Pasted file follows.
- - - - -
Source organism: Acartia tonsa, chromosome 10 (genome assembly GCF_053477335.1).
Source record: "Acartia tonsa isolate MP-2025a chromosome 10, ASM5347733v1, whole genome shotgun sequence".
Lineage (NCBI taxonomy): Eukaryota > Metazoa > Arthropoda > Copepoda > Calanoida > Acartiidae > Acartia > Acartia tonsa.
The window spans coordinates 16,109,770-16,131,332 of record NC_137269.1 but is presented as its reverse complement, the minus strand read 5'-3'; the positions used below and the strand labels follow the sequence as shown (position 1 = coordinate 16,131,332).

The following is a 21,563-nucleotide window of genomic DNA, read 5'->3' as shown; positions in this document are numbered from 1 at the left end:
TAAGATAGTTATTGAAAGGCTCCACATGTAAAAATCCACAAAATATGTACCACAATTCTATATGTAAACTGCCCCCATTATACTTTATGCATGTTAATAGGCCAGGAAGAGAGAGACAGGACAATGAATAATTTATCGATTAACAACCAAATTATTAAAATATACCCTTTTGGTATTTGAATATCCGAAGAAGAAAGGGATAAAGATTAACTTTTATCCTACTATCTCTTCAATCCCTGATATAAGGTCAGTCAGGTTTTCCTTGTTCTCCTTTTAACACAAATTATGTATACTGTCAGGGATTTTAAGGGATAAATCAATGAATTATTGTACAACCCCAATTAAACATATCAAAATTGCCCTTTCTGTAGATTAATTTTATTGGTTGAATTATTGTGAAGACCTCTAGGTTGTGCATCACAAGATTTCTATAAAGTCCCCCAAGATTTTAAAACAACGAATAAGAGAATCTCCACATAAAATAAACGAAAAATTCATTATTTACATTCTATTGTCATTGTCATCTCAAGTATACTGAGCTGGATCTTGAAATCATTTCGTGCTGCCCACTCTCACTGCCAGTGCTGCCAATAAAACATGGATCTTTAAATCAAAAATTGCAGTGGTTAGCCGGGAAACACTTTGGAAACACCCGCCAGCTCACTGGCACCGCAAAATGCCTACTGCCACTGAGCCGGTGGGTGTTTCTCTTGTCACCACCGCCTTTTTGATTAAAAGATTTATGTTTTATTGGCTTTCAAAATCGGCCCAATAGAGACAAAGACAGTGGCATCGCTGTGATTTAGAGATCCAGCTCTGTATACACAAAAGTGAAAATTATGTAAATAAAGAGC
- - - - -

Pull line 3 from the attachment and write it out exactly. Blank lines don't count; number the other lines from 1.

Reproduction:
Lineage (NCBI taxonomy): Eukaryota > Metazoa > Arthropoda > Copepoda > Calanoida > Acartiidae > Acartia > Acartia tonsa.